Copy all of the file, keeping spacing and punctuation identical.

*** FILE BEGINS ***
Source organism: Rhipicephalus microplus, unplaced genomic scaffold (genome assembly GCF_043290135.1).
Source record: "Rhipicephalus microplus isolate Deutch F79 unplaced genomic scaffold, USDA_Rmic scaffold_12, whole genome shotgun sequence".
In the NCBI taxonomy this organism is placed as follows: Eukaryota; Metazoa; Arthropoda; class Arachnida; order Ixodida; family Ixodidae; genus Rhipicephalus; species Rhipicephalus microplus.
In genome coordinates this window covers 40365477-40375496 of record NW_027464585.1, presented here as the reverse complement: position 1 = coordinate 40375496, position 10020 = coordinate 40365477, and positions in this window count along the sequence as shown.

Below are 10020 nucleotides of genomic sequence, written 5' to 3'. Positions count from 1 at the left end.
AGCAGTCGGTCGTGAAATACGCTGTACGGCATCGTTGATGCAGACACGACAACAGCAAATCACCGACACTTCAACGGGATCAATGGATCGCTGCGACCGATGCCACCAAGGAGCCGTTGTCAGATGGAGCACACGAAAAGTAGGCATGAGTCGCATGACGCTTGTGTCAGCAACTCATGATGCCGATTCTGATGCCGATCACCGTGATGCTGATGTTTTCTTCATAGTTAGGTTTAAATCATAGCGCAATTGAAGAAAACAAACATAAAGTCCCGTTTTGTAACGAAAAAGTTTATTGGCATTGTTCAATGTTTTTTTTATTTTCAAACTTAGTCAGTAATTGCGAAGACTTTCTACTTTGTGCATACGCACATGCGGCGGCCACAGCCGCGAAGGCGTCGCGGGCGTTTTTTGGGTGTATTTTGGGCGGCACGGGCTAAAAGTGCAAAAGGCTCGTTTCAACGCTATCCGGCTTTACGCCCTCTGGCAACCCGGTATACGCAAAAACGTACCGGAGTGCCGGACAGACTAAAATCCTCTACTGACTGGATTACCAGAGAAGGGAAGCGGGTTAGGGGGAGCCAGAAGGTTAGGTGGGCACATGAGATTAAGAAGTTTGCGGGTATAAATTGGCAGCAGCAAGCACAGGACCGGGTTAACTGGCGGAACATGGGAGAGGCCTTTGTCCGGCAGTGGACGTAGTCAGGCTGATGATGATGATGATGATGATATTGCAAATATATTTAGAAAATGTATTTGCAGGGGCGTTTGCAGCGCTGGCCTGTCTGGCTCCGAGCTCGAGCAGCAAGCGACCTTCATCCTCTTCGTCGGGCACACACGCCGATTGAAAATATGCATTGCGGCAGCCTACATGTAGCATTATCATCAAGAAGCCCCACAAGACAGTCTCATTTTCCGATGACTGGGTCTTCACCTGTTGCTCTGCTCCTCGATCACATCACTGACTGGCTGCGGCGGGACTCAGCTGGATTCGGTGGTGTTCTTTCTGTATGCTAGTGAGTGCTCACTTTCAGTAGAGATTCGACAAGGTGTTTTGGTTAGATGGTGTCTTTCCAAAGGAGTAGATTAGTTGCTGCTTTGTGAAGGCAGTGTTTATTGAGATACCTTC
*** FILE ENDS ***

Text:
Source organism: Rhipicephalus microplus, unplaced genomic scaffold (genome assembly GCF_043290135.1).
Source record: "Rhipicephalus microplus isolate Deutch F79 unplaced genomic scaffold, USDA_Rmic scaffold_12, whole genome shotgun sequence".
In the NCBI taxonomy this organism is placed as follows: Eukaryota; Metazoa; Arthropoda; class Arachnida; order Ixodida; family Ixodidae; genus Rhipicephalus; species Rhipicephalus microplus.
In genome coordinates this window covers 40365477-40375496 of record NW_027464585.1, presented here as the reverse complement: position 1 = coordinate 40375496, position 10020 = coordinate 40365477, and positions in this window count along the sequence as shown.

Below are 10020 nucleotides of genomic sequence, written 5' to 3'. Positions count from 1 at the left end.
AGCAGTCGGTCGTGAAATACGCTGTACGGCATCGTTGATGCAGACACGACAACAGCAAATCACCGACACTTCAACGGGATCAATGGATCGCTGCGACCGATGCCACCAAGGAGCCGTTGTCAGATGGAGCACACGAAAAGTAGGCATGAGTCGCATGACGCTTGTGTCAGCAACTCATGATGCCGATTCTGATGCCGATCACCGTGATGCTGATGTTTTCTTCATAGTTAGGTTTAAATCATAGCGCAATTGAAGAAAACAAACATAAAGTCCCGTTTTGTAACGAAAAAGTTTATTGGCATTGTTCAATGTTTTTTTTATTTTCAAACTTAGTCAGTAATTGCGAAGACTTTCTACTTTGTGCATACGCACATGCGGCGGCCACAGCCGCGAAGGCGTCGCGGGCGTTTTTTGGGTGTATTTTGGGCGGCACGGGCTAAAAGTGCAAAAGGCTCGTTTCAACGCTATCCGGCTTTACGCCCTCTGGCAACCCGGTATACGCAAAAACGTACCGGAGTGCCGGACAGACTAAAATCCTCTACTGACTGGATTACCAGAGAAGGGAAGCGGGTTAGGGGGAGCCAGAAGGTTAGGTGGGCACATGAGATTAAGAAGTTTGCGGGTATAAATTGGCAGCAGCAAGCACAGGACCGGGTTAACTGGCGGAACATGGGAGAGGCCTTTGTCCGGCAGTGGACGTAGTCAGGCTGATGATGATGATGATGATGATATTGCAAATATATTTAGAAAATGTATTTGCAGGGGCGTTTGCAGCGCTGGCCTGTCTGGCTCCGAGCTCGAGCAGCAAGCGACCTTCATCCTCTTCGTCGGGCACACACGCCGATTGAAAATATGCATTGCGGCAGCCTACATGTAGCATTATCATCAAGAAGCCCCACAAGACAGTCTCATTTTCCGATGACTGGGTCTTCACCTGTTGCTCTGCTCCTCGATCACATCACTGACTGGCTGCGGCGGGACTCAGCTGGATTCGGTGGTGTTCTTTCTGTATGCTAGTGAGTGCTCACTTTCAGTAGAGATTCGACAAGGTGTTTTGGTTAGATGGTGTCTTTCCAAAGGAGTAGATTAGTTGCTGCTTTGTGAAGGCAGTGTTTATTGAGATACCTTC